Voeckler looking as bored as everyone else on the mountain stages
The problem is that Time Trialling and Climbing are progressing at different levels. Time Trials are now the forefront of technological development, with skinsuits, endless variations of helmets, deep section wheels, tyres, frames and even brakes all moulded into a compelte package designed to cheat the wind and lower the power output a rider has to produce to achieve a certain speed. Thus, riders can now gain great chunks of time in even a short time trial.
Climbing, on the other hand, seems to have been affected by a disease, a disease called ‘fear.’ No one seems to bother attacking anymore. Now, I’ll be the first to get angry when people berate riders, saying ;why doesnt he just attack’ (usually with the response ‘i’m sure it would be so easy for you’), but modern mountain stages go like this: there’s a breakaway. There’s a chase to the bottom of the final climb. The top eight or so riders all ride up at the same pace, looking at one another. Maybe a couple get dropped from the pace. The rest just keep looking at each other. Maybe two of three kilometres from the top, they’ll decide they should probably try to gain some time as they’ve just wasted the previous twenty. At best they gain about 20 seconds, then lose 2 minutes in the Time trial. Hmm.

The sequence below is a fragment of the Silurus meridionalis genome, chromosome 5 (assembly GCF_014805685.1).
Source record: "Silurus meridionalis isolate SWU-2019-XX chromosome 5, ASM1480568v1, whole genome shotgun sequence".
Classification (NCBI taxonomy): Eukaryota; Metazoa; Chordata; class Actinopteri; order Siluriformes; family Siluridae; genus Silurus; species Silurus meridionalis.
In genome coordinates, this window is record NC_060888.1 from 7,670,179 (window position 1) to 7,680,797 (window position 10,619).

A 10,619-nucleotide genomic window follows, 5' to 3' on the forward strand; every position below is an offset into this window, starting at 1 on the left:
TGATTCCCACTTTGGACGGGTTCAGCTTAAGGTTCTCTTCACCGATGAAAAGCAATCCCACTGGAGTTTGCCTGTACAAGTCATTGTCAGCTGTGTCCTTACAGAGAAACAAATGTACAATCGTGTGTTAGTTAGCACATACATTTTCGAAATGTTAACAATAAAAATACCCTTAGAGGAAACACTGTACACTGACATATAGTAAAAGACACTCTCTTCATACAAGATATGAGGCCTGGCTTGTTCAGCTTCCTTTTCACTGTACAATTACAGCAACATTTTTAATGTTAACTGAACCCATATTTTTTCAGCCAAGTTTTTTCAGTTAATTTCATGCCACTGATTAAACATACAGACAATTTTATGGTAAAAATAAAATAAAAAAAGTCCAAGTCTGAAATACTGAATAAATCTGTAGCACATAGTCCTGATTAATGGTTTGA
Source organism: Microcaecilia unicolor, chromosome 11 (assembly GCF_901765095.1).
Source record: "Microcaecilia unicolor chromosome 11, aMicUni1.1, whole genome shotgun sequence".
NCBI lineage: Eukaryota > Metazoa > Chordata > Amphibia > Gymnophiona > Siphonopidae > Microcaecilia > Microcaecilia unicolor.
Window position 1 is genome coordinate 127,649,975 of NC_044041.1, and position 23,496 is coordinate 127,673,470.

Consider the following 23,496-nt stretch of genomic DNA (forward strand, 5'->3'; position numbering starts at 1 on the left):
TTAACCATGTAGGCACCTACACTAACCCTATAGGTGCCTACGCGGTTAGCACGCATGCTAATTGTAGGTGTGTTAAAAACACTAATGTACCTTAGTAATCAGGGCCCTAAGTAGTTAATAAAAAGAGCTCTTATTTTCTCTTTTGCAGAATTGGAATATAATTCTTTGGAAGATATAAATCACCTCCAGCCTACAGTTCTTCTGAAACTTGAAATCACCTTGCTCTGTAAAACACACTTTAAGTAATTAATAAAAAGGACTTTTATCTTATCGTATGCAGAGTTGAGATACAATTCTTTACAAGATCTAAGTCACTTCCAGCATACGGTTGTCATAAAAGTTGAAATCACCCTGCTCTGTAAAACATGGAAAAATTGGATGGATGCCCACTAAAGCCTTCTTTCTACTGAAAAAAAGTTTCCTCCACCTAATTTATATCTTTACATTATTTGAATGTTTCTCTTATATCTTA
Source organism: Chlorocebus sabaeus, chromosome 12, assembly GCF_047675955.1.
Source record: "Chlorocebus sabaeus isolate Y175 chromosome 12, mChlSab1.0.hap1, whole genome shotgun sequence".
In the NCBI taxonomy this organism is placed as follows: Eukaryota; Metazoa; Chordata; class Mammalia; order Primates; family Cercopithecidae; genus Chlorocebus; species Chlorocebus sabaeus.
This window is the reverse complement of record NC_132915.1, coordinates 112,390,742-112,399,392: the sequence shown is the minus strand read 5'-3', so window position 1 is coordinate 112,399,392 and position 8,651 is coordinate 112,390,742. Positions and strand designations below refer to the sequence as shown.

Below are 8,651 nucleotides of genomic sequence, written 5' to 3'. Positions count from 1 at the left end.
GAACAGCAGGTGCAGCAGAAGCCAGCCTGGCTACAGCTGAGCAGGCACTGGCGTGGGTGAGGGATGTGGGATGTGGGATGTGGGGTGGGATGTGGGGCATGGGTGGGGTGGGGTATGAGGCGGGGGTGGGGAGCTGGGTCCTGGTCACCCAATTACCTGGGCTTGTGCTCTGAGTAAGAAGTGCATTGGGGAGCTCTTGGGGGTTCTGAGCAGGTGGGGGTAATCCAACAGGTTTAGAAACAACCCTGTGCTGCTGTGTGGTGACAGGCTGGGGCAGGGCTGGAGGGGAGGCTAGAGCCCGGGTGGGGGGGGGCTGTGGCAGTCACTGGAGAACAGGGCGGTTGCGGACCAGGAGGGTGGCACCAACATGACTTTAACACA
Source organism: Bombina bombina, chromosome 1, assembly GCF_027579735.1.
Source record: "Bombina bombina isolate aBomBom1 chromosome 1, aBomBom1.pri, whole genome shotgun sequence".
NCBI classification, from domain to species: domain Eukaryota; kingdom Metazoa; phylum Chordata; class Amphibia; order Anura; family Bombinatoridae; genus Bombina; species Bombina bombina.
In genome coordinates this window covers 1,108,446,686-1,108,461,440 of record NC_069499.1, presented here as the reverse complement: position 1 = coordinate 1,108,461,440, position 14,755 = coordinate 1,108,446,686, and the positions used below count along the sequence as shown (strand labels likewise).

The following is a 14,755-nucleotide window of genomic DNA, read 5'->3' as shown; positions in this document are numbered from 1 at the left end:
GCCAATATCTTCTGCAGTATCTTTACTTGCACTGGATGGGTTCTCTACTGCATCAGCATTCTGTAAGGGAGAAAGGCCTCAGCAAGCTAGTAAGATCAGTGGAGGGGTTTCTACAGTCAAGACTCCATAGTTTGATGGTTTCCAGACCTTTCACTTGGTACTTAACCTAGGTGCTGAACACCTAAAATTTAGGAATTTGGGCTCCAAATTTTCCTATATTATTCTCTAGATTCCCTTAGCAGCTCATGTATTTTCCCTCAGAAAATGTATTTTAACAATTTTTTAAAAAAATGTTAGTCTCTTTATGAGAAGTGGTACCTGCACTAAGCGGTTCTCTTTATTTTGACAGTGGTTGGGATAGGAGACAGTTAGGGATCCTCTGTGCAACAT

Come back Andy, all is forgiven
It’s infuriatingly annoying to watch these great mountain passes being relegated to mere platforms for everyone to look at eachother, but it seems to be the way things go. It’s tricky to think of the last truely exciting mountain stage, if we exclude 2011’s Stage 19, which, when we take away Andy Schleck’s long range attack, saw everyone else charge up in a group as usual (even the Alpe d’Huez stage produced no real time gaps on the final climb). Certainly, finding a stage where a GC contender took over a minute out of a rival is tricky: 2010 was the Contador/Schleck show, and they marked each other up each climb. 2009 was similar, with the final Ventoux stage a damp squib as everyone finished together again, having had abortive mountain stages to try and ensure the race would be decided there. 2008 saw Sastre’s Alpe d’Huez assault, but we have to go back to 2006/7 for truely exciting mountain stages, with multiple attacks, men being dropped, and leaders cracking. It looks like we’ll have to wait a while.
Attacks? In the Mountains? What is is madness?
And so we’re left with the 2012 Tour, which looks over as a competition due to the above. Unless some long range attacks break out, Wiggins will win. We’ll know by Thursday, with the La Touissure stage.
I’ll be putting my money where my mouth is at the end of the Tour and producing a route that I’d like to see, and I believe would produce a close, balanced race. Oh, and if some rider could prove me wrong about all this, that would be grand.